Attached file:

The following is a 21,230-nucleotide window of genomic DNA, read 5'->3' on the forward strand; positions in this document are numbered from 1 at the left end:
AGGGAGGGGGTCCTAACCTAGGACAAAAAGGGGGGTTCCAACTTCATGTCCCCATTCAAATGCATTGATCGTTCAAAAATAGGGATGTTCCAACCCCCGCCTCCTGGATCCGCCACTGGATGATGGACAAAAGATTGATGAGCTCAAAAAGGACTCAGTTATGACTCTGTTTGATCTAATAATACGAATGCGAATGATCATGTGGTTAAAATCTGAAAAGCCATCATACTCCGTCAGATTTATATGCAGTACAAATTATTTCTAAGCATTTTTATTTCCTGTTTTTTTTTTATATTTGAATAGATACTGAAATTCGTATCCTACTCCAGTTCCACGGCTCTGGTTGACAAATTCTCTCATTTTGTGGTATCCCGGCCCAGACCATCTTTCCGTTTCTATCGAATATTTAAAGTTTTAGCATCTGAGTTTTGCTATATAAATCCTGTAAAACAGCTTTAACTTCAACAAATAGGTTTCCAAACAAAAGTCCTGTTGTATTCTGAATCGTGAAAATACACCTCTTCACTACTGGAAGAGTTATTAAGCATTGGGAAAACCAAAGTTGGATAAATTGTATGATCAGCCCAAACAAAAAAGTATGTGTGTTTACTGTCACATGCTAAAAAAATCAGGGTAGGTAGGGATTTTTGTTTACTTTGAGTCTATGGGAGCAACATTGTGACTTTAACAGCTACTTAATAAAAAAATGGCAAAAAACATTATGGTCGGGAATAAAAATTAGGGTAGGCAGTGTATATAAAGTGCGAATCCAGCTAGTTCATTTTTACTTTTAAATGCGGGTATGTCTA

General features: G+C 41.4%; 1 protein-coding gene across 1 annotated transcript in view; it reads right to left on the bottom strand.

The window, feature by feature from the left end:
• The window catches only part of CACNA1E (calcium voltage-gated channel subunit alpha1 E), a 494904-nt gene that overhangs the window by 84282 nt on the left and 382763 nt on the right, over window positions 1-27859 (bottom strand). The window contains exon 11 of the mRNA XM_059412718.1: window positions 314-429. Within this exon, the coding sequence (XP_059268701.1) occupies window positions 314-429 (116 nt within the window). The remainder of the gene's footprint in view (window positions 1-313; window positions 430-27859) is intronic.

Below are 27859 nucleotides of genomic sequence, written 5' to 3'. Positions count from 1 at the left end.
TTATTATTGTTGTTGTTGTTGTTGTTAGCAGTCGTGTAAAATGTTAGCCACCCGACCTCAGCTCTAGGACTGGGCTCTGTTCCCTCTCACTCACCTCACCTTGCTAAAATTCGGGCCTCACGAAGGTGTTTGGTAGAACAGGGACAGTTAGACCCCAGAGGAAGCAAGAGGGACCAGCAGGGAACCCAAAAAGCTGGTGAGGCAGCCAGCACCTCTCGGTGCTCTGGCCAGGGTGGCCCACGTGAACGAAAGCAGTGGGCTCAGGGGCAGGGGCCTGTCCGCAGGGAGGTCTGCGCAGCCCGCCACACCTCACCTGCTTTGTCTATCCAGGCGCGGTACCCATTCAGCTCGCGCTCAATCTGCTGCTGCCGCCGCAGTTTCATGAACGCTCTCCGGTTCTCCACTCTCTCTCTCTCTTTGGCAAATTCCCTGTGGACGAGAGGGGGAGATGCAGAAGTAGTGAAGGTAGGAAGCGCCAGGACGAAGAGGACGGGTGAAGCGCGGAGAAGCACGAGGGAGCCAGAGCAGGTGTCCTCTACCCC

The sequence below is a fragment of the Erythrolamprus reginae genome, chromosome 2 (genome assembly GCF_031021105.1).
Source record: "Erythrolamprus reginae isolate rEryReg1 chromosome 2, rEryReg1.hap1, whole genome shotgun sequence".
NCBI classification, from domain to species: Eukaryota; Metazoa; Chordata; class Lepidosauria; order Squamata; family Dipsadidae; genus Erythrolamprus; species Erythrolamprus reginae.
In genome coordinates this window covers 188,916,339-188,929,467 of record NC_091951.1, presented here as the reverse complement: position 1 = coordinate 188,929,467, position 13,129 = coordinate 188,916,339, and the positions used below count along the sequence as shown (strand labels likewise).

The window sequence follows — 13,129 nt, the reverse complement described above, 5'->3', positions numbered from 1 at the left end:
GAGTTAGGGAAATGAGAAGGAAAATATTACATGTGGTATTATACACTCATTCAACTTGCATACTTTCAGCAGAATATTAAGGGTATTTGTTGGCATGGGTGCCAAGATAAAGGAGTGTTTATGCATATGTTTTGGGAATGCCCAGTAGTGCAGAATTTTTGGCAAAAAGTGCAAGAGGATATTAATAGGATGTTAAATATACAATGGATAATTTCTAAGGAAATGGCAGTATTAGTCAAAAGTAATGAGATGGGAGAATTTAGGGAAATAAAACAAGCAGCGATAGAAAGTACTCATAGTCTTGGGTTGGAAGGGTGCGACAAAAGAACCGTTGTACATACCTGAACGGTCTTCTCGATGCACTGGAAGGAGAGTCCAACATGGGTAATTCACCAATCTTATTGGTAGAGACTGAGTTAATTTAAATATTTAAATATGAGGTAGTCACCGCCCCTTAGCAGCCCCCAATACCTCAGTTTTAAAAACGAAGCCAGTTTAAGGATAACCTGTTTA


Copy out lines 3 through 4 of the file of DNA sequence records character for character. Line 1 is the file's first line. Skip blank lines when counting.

General features: G+C 41.4%; 1 protein-coding gene across 1 annotated transcript in view; it reads right to left on the bottom strand.

The window, feature by feature from the left end: